By Janice Morse and Erica Solvig
The Cincinnati Enquirer
Sunday's wet weather almost made Nancy and Dale Hopster back out of their annual Labor Day trek down to Cincinnati riverbank to watch the fireworks.
After a morning of debate, the Greenhills couple and two of their three children - who usually stake out their spot by 10:30 a.m. - did not head down to Sawyer Point until 1 p.m. Yet, because of the slow attendance early in the day, the family still managed to land a prime spot on the Serpentine Wall.
"We almost weren't going to come," says 41-year-old Dale Hopster, who was sitting on a blanket with his wife of 14 years. "It was a last minute decision. We lucked out."
As did several hundred thousand people who crowded the banks of the Ohio River late Sunday to enjoy the 27th annual Toyota/WEBN fireworks.
Entertaining the kids
Bingo the Clown - a.k.a. Chris Schriever of Deerfield Township - spent most of Sunday painting faces and making colorful balloons turn into hats, dogs and other animals. One youngster even requested a dragon.
"I didn't know how to make one," says Schriever, a clown for more than 10 years. "A little boy helped me turn little a dinosaur into one."
Newport Police Capt. Pat Moore is no stranger to Riverfest.
In his 19th year on patrol, Moore knows the major challenges are controlling crowds and controlling traffic.
"Ever since they made it alcohol-free, arrests have declined significantly," he said.
Still, there's plenty for police to do.
At least 60 officers from Moore's department and the Ohio National Guard were on duty Sunday - and, he said, for all Newport officers, "it's a mandatory 12-hour day."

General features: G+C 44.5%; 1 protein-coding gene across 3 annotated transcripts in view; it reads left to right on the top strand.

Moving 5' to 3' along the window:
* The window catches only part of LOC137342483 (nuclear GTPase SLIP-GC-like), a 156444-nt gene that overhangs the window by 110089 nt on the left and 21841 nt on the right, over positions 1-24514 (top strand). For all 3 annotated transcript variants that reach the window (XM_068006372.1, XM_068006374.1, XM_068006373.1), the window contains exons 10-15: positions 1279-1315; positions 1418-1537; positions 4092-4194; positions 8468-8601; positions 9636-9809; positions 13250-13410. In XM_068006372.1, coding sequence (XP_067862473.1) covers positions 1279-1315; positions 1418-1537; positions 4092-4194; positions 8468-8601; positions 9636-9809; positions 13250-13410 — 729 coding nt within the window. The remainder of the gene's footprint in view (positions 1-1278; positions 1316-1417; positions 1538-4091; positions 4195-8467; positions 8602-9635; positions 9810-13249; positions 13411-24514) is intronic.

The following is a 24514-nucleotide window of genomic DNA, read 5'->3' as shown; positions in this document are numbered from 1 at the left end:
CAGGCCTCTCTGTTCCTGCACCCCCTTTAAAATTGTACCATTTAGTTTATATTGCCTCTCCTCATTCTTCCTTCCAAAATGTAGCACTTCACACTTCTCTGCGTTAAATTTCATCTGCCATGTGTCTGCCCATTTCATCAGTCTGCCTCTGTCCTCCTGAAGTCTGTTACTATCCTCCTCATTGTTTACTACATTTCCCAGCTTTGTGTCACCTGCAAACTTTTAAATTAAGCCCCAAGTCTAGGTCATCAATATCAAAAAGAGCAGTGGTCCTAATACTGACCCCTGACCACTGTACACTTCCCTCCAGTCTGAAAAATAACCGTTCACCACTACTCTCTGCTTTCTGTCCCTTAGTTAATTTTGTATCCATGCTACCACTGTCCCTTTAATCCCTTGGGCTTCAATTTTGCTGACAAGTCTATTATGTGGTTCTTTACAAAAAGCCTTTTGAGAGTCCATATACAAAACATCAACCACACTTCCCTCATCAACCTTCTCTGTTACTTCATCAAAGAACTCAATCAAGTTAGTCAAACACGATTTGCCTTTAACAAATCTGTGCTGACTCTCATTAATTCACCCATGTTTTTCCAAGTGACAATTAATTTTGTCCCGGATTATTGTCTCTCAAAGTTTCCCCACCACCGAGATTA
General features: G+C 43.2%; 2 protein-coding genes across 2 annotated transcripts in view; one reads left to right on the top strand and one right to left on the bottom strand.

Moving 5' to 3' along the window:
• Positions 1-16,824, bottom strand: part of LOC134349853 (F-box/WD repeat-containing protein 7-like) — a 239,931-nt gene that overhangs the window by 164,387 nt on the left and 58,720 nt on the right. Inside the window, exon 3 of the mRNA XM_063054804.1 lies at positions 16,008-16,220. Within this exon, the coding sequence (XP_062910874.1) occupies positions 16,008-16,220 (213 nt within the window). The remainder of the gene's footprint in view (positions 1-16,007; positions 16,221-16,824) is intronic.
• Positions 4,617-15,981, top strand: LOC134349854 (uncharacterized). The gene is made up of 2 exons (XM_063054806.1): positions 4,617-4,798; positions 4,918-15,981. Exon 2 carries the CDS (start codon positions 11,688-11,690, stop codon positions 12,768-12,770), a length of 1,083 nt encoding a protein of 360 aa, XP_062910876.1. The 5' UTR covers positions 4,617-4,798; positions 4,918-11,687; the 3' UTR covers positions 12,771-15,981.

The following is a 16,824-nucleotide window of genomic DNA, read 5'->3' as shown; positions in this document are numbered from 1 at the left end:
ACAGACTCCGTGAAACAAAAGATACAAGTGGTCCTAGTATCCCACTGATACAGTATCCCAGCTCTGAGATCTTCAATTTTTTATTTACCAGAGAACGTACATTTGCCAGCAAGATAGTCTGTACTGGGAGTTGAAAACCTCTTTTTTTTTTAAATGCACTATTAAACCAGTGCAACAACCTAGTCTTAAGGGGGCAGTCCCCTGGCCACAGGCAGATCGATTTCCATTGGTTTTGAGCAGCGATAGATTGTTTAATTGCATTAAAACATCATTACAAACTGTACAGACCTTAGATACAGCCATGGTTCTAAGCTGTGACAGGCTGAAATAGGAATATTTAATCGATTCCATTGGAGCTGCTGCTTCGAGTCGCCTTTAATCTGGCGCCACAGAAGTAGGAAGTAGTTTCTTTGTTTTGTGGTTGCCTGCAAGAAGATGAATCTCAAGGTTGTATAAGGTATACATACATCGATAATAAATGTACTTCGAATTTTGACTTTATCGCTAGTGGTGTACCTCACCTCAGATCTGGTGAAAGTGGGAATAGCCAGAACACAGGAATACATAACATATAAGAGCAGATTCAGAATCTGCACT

Go duck, go!
Joanne Rahaim of Clifton had a prime spot near the Purple People Bridge to watch her rubber duck - and about 80,000 others - dumped into the Ohio River for the annual regatta.
The mother of four, who was one of many wearing the yellow duck necklace, joked that should her duck win her the car or $1 million prize, she would pay off her children's college educations.
"I'm thinking the chances of winning is slim to none, but it's for a good cause," the first-year Riverfest attendee said of the race, which raises money for the FreeStore/ FoodBank.
David Schmidt, 33, of Erlanger, was "all frogged out" for his 15th year at Riverfest.
He was wearing a frog hat, a WEBN T-shirt and had his portable radio tuned a song by "The Toadies."
"Each and every year it gets bigger and better," he said.
End of summer
By early afternoon, Melodie Lewis, 45, of Warsaw, had the ideal setup for viewing fireworks: seated in a red Radio Flyer wagon on the riverbank, near the Belle of Cincinnati riverboat.
For her, there's no better way to end the summer viewing the fireworks from the Newport side of the river, with the Cincinnati skyline as a backdrop.
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